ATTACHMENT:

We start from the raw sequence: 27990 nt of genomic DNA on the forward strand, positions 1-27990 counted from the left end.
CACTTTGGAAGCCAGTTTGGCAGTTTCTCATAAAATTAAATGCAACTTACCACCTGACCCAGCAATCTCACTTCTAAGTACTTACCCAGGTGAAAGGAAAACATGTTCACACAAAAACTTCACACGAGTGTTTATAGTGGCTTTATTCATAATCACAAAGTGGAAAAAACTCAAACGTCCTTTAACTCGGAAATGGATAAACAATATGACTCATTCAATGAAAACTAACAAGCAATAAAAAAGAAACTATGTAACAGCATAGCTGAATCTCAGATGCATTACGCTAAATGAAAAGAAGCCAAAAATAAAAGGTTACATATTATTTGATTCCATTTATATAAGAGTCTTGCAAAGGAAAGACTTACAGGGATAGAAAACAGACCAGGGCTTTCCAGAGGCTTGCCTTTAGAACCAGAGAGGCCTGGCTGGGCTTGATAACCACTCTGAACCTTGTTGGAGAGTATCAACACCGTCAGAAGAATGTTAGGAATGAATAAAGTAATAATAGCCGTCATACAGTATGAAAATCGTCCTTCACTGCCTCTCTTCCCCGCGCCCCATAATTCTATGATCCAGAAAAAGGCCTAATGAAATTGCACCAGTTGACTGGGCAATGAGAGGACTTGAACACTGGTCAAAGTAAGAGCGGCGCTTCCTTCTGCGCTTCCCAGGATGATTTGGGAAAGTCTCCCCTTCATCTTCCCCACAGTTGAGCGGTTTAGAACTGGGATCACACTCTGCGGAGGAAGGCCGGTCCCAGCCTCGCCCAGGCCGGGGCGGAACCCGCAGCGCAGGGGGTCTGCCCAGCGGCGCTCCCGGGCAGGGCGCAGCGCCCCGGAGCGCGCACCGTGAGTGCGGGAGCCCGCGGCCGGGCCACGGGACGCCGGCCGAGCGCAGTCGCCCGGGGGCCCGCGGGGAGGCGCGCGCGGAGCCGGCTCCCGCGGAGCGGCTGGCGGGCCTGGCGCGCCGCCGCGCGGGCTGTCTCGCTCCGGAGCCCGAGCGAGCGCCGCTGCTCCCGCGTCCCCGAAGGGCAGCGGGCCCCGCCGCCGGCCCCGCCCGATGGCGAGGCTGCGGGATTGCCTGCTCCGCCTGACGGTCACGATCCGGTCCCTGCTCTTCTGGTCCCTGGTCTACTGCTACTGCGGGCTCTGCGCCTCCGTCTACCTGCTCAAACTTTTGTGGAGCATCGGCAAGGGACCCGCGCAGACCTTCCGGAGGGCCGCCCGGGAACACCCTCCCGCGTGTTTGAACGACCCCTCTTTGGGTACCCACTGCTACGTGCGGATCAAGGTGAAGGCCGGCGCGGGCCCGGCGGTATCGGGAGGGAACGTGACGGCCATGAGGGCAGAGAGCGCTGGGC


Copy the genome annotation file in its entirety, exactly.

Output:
We start from the raw sequence: 27990 nt of genomic DNA on the forward strand, positions 1-27990 counted from the left end.
CACTTTGGAAGCCAGTTTGGCAGTTTCTCATAAAATTAAATGCAACTTACCACCTGACCCAGCAATCTCACTTCTAAGTACTTACCCAGGTGAAAGGAAAACATGTTCACACAAAAACTTCACACGAGTGTTTATAGTGGCTTTATTCATAATCACAAAGTGGAAAAAACTCAAACGTCCTTTAACTCGGAAATGGATAAACAATATGACTCATTCAATGAAAACTAACAAGCAATAAAAAAGAAACTATGTAACAGCATAGCTGAATCTCAGATGCATTACGCTAAATGAAAAGAAGCCAAAAATAAAAGGTTACATATTATTTGATTCCATTTATATAAGAGTCTTGCAAAGGAAAGACTTACAGGGATAGAAAACAGACCAGGGCTTTCCAGAGGCTTGCCTTTAGAACCAGAGAGGCCTGGCTGGGCTTGATAACCACTCTGAACCTTGTTGGAGAGTATCAACACCGTCAGAAGAATGTTAGGAATGAATAAAGTAATAATAGCCGTCATACAGTATGAAAATCGTCCTTCACTGCCTCTCTTCCCCGCGCCCCATAATTCTATGATCCAGAAAAAGGCCTAATGAAATTGCACCAGTTGACTGGGCAATGAGAGGACTTGAACACTGGTCAAAGTAAGAGCGGCGCTTCCTTCTGCGCTTCCCAGGATGATTTGGGAAAGTCTCCCCTTCATCTTCCCCACAGTTGAGCGGTTTAGAACTGGGATCACACTCTGCGGAGGAAGGCCGGTCCCAGCCTCGCCCAGGCCGGGGCGGAACCCGCAGCGCAGGGGGTCTGCCCAGCGGCGCTCCCGGGCAGGGCGCAGCGCCCCGGAGCGCGCACCGTGAGTGCGGGAGCCCGCGGCCGGGCCACGGGACGCCGGCCGAGCGCAGTCGCCCGGGGGCCCGCGGGGAGGCGCGCGCGGAGCCGGCTCCCGCGGAGCGGCTGGCGGGCCTGGCGCGCCGCCGCGCGGGCTGTCTCGCTCCGGAGCCCGAGCGAGCGCCGCTGCTCCCGCGTCCCCGAAGGGCAGCGGGCCCCGCCGCCGGCCCCGCCCGATGGCGAGGCTGCGGGATTGCCTGCTCCGCCTGACGGTCACGATCCGGTCCCTGCTCTTCTGGTCCCTGGTCTACTGCTACTGCGGGCTCTGCGCCTCCGTCTACCTGCTCAAACTTTTGTGGAGCATCGGCAAGGGACCCGCGCAGACCTTCCGGAGGGCCGCCCGGGAACACCCTCCCGCGTGTTTGAACGACCCCTCTTTGGGTACCCACTGCTACGTGCGGATCAAGGTGAAGGCCGGCGCGGGCCCGGCGGTATCGGGAGGGAACGTGACGGCCATGAGGGCAGAGAGCGCTGGGC